Alfred Duryee Guion (Grandpa)
On this Memorial Day, I would like to dedicate my post to Alfred Duryee Guion, my Grandfather, who took very seriously his DUTY to send all five of his sons off to make their contribution to the American effort to end World War II. It is also a tribute to those sons, Alfred Peabody, (my Father), Daniel Beck, Cedric Duryee, Richard Peabody and David Peabody. Each of the boys did their duty to their country and served with honor.
Daniel Beck Guion
In January, 1942, his second oldest, Dan, writes from Anchorage, Alaska:
Uncle Sam feels he needs me to save the world for Roosevelt… When I left Anchorage I made several promises to keep the boys posted about how I made out with the Army….I tried valiantly but the Anchorage draft board tried harder, so into the Army I go, perhaps to fertilize some exotic orchid in the jungles of Sumatra, or fill out the lean feathers of some scrawny African buzzard…. saving America, of course, from the Japs, the Huns and the Wops, every one of whom has only one aim in life… to make every U.S. citizen a slave.
Dan, as a Surveyor and Civil Engineer, was in London and Paris before D-Day and was in Normandy shortly after the invasion.
Alfred Peabody (Lad) Guion
Later that month, my Grandfather writes:
Every week the war gets closer to home. Last Wednesday, Lad received notice of reclassification to A-1 …. And this of course is Dan’s last week home. He leaves Wednesday from Shelton to begin working for Uncle Sam and that, at present, is the extent of our knowledge on the subject.
Four months later he writes:
Last Wednesday, Lad woke me up a little before 5 am and after a hasty breakfast we started off in my car to the railroad station in Derby from which I saw my engineer son off to the Army camp. This time, however, there was much more of a crowd, the station yard being pretty well filled with cars. I learned later there were about 80 men in the group…We learned that Lad had been appointed a leader and would probably be busy so I said goodbye as the train pulled into the station. I have not heard from him since but the plan was for the boys to go to Hartford for their final physical examination then to Camp Devens and parts unknown.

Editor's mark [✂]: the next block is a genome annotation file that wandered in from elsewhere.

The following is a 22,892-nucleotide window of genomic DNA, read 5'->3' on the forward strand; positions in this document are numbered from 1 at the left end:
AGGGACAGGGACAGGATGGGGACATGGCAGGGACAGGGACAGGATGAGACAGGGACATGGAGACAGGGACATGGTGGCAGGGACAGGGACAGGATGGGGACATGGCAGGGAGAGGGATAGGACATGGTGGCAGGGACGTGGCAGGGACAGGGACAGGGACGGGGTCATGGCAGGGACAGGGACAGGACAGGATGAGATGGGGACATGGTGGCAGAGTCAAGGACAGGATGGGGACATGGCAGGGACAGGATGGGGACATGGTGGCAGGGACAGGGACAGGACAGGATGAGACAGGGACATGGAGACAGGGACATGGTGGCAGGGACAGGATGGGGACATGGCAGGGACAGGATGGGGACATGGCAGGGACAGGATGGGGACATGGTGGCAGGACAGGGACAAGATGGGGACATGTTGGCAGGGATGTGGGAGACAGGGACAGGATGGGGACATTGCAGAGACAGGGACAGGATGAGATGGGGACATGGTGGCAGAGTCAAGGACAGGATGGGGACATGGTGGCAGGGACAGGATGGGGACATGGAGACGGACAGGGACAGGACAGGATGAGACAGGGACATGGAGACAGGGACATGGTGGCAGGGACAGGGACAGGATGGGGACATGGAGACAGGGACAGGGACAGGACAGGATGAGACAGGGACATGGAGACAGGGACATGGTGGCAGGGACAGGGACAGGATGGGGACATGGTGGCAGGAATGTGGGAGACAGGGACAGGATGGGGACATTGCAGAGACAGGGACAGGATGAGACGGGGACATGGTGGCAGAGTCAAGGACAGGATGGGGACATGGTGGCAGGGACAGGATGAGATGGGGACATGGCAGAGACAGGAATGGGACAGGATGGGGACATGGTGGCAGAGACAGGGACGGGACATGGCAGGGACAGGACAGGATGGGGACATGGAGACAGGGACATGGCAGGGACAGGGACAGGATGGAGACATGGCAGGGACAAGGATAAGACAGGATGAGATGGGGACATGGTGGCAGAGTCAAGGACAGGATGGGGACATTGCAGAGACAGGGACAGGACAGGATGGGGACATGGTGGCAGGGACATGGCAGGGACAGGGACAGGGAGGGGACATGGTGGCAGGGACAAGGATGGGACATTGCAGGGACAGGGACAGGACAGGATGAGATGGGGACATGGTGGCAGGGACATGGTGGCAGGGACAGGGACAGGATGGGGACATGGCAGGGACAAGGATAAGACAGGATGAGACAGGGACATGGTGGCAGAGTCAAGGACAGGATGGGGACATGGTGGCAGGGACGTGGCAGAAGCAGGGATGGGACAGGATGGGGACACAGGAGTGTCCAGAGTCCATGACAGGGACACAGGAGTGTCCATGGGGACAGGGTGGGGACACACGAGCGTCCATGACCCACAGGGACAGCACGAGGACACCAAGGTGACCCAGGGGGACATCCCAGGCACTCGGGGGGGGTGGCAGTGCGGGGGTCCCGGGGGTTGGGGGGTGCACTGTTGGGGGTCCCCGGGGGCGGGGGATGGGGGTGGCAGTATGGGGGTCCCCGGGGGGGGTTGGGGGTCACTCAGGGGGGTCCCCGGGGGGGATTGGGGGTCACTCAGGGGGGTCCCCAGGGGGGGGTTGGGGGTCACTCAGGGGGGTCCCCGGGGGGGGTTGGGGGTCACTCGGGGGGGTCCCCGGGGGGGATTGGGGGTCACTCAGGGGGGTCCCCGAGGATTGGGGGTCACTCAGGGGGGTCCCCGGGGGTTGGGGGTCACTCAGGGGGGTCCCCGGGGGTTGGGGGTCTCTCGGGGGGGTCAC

Lad, a large machine Mechanic, trained mechanics for the Army and eventually was sent to France. Then, on his way to Okinawa, Hiroshima was bombed and his ship was diverted to New York. (This is another story.)
Richard Peabody Guion
The war continued and in February, 1943 in a letter to Lad my
You will recall, as will Dan also, that early morning trip to the Derby railroad station and my dutifully surrendering into Uncle Sam’s care, my two oldest boys. Well, that performance was repeated again with Dick as the sacrificial lamb. Dick and Dave (the youngest) had both set alarm clocks, heard them go off and immediately went back to sleep. At 10 to five, conscientious Dad, with the matter weighing on his subconscious mind, awoke, roused the two slackers, had a hasty breakfast and started on our way by bright moonlight at about 5:15. We arrived at the station at about 5:45 and most of the boys were already on the train. Unlike your case, Dick had been granted a 9-day leave so after going through the routine at Hartford, he returned last night …and does not have to go to report until next Monday.
Dick served in Santeliza, Brazil, as an interpreter and liaison to the local population.
David Peabody Guion
Dave dropped out of high school after turning 18 and enlisted. In January, 1944, my Grandfather writes:
Dear, Lad, Dan and Dick, It is only the three of you I am writing to today but it won’t be long now before Dave will be added to the list.
Dave goes Saturday, and following my usual custom which has happened as many times now it has almost developed into a habit, I shall deliver my youngest at the well-known railroad station in Derby to swell the ranks of Uncle Sam’s army.
Dave, with a number of skills, including typing, Morse Code and telegraph operator, Radio operator and Signal Corps, was attached to a 4-man unit that travelled and worked together at the Communication Centers, first at Okinawa and then Manila, Philippines.
Cedric Duryee Guion
Although Ced actually missed being drafted by one day (That is another story), he served the military as a civilian. The Army took over the airfield he was working at in Anchorage, Alaska, He was employed as a civilian and repaired planes, went out to the tundra to repair and bring back downed airplanes and, as a bush pilot, flew supplies all over Alaska.
Grandpa was fortunate that all his sons came home from the War, but today, I honor him, my Father and Uncles, and all the families and their sons and daughters, who served this country to aid in the “War To End All Wars”. Their sacrifices are immeasurable.